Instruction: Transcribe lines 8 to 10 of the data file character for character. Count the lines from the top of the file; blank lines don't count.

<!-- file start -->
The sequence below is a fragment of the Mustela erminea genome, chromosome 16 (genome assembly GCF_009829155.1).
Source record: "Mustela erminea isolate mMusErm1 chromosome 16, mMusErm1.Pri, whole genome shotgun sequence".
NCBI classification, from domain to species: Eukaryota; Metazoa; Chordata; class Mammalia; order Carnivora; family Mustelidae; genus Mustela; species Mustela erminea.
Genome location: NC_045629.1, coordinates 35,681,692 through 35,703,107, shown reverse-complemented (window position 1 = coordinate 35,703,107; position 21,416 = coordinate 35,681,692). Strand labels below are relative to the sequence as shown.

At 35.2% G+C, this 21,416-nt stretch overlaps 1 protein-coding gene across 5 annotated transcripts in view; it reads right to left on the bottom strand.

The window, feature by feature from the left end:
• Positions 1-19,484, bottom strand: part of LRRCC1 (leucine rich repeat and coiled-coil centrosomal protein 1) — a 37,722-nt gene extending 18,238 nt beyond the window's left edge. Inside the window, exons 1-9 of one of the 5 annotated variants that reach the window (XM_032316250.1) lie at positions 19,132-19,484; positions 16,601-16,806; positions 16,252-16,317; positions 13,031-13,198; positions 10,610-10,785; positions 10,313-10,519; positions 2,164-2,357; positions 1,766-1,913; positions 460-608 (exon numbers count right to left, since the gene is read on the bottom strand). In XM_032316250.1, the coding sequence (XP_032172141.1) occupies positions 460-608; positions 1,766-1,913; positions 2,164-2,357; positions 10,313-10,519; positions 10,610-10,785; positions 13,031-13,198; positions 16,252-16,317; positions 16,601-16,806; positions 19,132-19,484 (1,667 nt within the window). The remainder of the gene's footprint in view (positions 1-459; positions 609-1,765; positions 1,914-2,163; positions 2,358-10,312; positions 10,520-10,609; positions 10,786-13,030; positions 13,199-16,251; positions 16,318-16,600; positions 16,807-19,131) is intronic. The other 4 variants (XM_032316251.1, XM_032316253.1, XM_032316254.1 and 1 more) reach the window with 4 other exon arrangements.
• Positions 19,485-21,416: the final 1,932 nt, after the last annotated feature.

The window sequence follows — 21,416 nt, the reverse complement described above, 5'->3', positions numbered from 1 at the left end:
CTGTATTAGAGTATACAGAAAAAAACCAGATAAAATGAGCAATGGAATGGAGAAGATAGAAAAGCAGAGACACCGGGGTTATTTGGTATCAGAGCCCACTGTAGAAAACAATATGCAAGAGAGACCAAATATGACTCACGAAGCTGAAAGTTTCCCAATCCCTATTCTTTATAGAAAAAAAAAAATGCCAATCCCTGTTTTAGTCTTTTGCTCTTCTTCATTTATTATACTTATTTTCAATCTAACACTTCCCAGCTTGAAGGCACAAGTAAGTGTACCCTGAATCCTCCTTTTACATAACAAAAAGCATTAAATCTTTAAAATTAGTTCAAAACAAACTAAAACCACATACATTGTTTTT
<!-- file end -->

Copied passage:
• Positions 19,485-21,416: the final 1,932 nt, after the last annotated feature.

The window sequence follows — 21,416 nt, the reverse complement described above, 5'->3', positions numbered from 1 at the left end:
CTGTATTAGAGTATACAGAAAAAAACCAGATAAAATGAGCAATGGAATGGAGAAGATAGAAAAGCAGAGACACCGGGGTTATTTGGTATCAGAGCCCACTGTAGAAAACAATATGCAAGAGAGACCAAATATGACTCACGAAGCTGAAAGTTTCCCAATCCCTATTCTTTATAGAAAAAAAAAAATGCCAATCCCTGTTTTAGTCTTTTGCTCTTCTTCATTTATTATACTTATTTTCAATCTAACACTTCCCAGCTTGAAGGCACAAGTAAGTGTACCCTGAATCCTCCTTTTACATAACAAAAAGCATTAAATCTTTAAAATTAGTTCAAAACAAACTAAAACCACATACATTGTTTTT